Life doesn’t give you a rule book and it certainly knocks you for a six with unexpected challenges, grief, and trauma when you least expect it. When Angus was born in 2006 his diagnosis of Down syndrome was a shock, made more traumatic by the fact that my only exposure to people with Down syndrome had been as a school student visiting institutional care – overweight, bad hair, bad clothes and unable to speak, dress or toilet themselves. A google search quickly confirmed my greatest fear; life was not going to be easy, for him and it certainly wasn’t going to be easy for his family. He would never work. He would be plagued with health issues. He would be a burden on society.


Angus turns sixteen this October. Not only does he live with Down syndrome, at the age of 4 he was also diagnosed with Autism and he’s non-verbal.  Today Angus is a magnificent human being – he is loved and loves unconditionally. He is gentle and kind, caring and sweet – qualities you hope every human has – but qualities often missing in shaping the world in which we live. I’m extremely proud of him – proud, because despite his challenges he brings joy to the world.


But this thought leadership piece isn’t about me. Or Angus. It is about understanding and shining a spotlight on the power of technology. The power of technology to connect people, to disrupt systems, to drive change and build community. Society has traditionally excluded people with a disability; infrastructure like buildings, transport and cities that are not accessible; schools, universities and workplaces that don’t consider different abilities and what value they might bring to businesses; health care that is fragmented, siloed and doesn’t understand the connection between physical and mental health, and why holistic health care is so important.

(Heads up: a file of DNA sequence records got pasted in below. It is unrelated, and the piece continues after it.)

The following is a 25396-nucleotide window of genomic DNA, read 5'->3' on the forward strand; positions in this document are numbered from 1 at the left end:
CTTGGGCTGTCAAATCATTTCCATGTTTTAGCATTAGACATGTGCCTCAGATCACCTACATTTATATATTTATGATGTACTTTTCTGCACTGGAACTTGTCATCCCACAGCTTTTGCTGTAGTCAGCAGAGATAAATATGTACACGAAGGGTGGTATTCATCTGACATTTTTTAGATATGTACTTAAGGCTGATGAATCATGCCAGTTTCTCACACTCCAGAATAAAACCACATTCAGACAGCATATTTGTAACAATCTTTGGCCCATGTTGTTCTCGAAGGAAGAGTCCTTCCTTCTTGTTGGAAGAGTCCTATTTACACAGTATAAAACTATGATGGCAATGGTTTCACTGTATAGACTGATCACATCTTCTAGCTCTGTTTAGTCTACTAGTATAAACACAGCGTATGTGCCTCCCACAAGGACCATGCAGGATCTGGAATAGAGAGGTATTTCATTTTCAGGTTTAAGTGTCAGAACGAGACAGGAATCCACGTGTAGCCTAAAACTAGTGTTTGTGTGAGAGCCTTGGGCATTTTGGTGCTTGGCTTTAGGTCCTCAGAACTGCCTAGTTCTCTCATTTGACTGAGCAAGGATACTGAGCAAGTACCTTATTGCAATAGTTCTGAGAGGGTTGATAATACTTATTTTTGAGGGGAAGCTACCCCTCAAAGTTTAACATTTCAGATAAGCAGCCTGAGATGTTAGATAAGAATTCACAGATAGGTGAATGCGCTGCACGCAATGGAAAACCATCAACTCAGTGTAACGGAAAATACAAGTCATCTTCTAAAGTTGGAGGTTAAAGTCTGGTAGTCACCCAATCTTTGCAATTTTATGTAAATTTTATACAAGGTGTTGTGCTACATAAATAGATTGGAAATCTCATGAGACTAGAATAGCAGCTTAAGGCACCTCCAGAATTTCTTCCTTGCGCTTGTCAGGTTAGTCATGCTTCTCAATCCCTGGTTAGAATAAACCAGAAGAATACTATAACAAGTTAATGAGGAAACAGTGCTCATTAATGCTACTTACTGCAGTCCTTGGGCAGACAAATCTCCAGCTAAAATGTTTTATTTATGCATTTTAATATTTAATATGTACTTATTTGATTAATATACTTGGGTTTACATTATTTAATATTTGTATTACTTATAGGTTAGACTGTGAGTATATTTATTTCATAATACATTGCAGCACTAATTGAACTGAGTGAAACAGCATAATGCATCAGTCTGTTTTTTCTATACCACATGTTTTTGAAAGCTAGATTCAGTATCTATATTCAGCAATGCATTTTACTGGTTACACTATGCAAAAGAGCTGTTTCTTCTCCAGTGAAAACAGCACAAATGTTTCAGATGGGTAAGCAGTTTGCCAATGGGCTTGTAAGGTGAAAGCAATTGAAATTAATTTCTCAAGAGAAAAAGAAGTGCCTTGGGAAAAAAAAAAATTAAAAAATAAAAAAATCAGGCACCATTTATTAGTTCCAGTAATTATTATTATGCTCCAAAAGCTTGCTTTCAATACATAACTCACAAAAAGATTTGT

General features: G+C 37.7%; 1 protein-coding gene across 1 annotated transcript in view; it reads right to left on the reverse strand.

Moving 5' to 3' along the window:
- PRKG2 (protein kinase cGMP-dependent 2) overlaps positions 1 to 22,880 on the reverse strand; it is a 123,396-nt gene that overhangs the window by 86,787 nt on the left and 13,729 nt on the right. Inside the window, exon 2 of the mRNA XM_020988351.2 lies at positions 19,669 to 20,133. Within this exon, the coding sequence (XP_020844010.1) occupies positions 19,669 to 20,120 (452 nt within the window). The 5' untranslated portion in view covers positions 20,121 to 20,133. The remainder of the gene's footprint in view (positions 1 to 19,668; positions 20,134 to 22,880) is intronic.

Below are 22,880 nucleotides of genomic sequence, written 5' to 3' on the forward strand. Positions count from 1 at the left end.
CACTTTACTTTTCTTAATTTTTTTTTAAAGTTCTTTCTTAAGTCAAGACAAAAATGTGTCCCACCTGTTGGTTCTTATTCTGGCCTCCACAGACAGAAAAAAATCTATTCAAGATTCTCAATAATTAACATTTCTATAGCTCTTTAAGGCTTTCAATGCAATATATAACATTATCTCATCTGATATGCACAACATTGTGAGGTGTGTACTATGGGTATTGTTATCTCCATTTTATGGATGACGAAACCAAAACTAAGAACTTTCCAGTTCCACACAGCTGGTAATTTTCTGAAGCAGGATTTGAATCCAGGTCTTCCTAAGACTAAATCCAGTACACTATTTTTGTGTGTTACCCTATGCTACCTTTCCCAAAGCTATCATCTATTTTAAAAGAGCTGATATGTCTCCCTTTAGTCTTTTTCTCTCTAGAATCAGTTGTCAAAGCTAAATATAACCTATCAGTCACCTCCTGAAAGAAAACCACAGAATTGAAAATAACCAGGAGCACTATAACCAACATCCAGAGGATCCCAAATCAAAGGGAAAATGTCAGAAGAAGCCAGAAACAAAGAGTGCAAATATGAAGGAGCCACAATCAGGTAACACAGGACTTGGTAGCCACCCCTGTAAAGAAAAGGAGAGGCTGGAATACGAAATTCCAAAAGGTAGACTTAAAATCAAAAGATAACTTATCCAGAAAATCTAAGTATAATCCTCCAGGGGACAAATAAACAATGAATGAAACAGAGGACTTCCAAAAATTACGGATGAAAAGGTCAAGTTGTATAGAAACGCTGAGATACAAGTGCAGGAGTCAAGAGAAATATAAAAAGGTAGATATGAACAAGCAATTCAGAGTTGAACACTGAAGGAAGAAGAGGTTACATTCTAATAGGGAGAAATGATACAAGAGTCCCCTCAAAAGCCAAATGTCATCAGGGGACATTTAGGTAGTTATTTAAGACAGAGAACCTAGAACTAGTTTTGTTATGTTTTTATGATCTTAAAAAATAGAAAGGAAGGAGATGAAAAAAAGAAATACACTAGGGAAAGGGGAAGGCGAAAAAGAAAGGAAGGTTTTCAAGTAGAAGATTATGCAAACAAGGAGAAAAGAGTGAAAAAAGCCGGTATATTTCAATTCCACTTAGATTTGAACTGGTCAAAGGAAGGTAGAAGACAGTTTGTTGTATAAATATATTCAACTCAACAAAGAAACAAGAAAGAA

Technology’s role in disability support


I am mum to Angus, Holly and Harry – but I also work in suicide prevention and mental health and have, since first meeting Jack Heath and Jono Nicholas, in 1997 been obsessed with the role that technology can play in supporting the mental health and wellbeing of people.


Jack, after losing his cousin to suicide in regional Victoria, founded the world’s first online service for young people: – ReachOut was premised on the idea that technology could reduce the barriers to help seeking, and support young people in better understanding how to navigate the health care system. ReachOut was also a service that put young people at the core and centre of every design decision it made – co-design before co-design was even a thing!


When my dear friend Anil invited me to join an international panel Joining the Dots for Mental Health: Digital Tools, Recreational Respite and Self-Direction for People with Disabilities I didn’t really know how, in six minutes, I could cover what I think technology could offer society in its support of creating an inclusive, safe, supportive and caring world for people – those living with a disability, and those without. I carved the presentation into three core segments.


  1. What is the National Disability Insurance Scheme?
  2. What role can technology play in driving innovation?
  3. Why is co-design so important?


What is the National Disability Insurance Scheme?


In Australia we have a National Disability Insurance Scheme (NDIS), it is a person centric scheme designed to give people choice and control about the services they use, the people they employ and most importantly how they choose to live their lives. Over 500,000 Australians rely on the NDIS – every single one of them a unique individual with unique needs.


Every quarter the National Disability Insurance Agency provide a report to the Federal Minister and the State Ministers The report clearly articulates what is working well, what is not working, what requires further refinement and where money is being spent.


Technology plays a major role in the delivery of the scheme, and a major overhaul has seen the launch of the My NDIS app, a simple tool designed to support people in the management of their plan, and a simplification in the payment to providers. Top priorities over the next year include a new technology platform to make the claims process simpler, a crackdown on fraud, and a series of co-designed projects that support the voice of people with a disability in shaping the scheme.